Species Determination of the Feathers on Native American Warboonets and other Objects from the Collections of the National Museum – Náprstek Museum
Kateřina Klápš, Josef Rajchard , Jan Procházka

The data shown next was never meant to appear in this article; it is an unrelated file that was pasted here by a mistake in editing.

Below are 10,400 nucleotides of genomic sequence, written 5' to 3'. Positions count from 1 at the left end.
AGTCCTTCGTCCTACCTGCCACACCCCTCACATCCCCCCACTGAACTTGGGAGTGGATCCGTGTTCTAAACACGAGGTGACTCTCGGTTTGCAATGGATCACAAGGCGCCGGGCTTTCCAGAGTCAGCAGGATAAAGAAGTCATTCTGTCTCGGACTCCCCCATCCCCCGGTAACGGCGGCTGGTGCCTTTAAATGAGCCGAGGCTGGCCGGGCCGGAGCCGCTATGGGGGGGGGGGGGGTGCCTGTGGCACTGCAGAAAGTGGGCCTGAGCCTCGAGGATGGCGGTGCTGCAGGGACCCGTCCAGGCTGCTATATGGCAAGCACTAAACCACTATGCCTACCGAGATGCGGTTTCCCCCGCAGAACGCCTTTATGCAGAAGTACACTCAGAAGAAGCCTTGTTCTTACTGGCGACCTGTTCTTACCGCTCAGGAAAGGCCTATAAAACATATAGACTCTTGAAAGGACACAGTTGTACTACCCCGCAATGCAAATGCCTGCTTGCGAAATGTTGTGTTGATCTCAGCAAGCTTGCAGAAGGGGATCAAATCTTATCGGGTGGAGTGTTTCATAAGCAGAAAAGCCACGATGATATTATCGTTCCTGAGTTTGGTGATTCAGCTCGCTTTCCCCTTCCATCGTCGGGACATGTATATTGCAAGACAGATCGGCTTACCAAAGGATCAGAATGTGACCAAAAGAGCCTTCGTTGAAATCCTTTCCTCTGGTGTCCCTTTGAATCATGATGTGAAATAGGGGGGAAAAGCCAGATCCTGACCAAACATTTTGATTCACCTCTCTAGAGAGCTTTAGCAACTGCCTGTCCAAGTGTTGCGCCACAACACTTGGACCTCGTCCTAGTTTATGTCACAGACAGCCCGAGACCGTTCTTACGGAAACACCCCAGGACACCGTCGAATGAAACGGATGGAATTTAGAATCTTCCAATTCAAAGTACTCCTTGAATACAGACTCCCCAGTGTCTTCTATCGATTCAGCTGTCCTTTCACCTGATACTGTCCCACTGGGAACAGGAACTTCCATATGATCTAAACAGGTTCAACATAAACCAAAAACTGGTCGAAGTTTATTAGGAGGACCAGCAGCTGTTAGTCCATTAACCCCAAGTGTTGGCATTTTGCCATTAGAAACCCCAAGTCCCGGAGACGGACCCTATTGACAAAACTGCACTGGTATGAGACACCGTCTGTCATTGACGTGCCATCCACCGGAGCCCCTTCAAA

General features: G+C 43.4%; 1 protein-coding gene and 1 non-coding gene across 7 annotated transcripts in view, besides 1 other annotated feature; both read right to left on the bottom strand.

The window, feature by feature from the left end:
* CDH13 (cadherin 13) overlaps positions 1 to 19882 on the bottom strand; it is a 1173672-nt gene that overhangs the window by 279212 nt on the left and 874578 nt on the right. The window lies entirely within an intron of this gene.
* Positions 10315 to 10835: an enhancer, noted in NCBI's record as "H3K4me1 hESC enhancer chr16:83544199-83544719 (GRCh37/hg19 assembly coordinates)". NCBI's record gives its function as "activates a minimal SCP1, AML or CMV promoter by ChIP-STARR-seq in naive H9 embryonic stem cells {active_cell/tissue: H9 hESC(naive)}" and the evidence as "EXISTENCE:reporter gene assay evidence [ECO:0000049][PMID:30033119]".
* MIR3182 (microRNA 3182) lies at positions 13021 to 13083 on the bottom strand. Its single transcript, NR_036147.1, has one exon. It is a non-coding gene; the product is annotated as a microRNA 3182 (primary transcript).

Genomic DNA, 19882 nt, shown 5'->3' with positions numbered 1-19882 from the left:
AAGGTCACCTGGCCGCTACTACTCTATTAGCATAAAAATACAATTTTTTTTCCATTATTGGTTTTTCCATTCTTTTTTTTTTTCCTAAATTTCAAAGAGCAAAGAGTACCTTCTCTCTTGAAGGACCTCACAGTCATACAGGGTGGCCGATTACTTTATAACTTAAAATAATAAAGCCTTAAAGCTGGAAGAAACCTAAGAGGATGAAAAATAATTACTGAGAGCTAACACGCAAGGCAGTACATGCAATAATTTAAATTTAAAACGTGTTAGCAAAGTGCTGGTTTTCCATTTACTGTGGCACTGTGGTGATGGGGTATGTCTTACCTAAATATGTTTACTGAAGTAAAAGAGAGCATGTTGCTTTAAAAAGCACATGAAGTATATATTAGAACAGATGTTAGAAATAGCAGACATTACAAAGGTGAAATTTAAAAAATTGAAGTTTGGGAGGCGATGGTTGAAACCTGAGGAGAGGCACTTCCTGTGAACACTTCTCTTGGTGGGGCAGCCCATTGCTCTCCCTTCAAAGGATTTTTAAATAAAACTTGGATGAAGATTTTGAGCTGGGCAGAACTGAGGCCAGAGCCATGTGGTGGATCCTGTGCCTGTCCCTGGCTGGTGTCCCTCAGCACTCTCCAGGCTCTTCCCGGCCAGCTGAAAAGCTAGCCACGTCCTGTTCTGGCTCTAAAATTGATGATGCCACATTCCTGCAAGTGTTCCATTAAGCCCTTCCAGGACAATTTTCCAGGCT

This study, straddling the boundary between ornithology and ethnography, aims to contribute to the complexity of male feathered artefacts from the North American Plains and Prairies, since information on the species composition of feathers used on ethnographic objects is not often thoroughly covered in ethnographic literature. In total, 16 bird species (or genus and family in the birds classified only into genus or family) were found in 24 objects. The majority of artefacts contained the feathers of the golden eagle, the bald eagle, the wild turkey and the Red-tailed Hawk. Feathers from other species were less represented. The main topic of the study is research into the determination and application of the feathers used in the manufacture of Plains and Prairies warbonnets. The study also deals with the meaning of eagle feathers, which symbolised the highest honour that a warrior could obtain.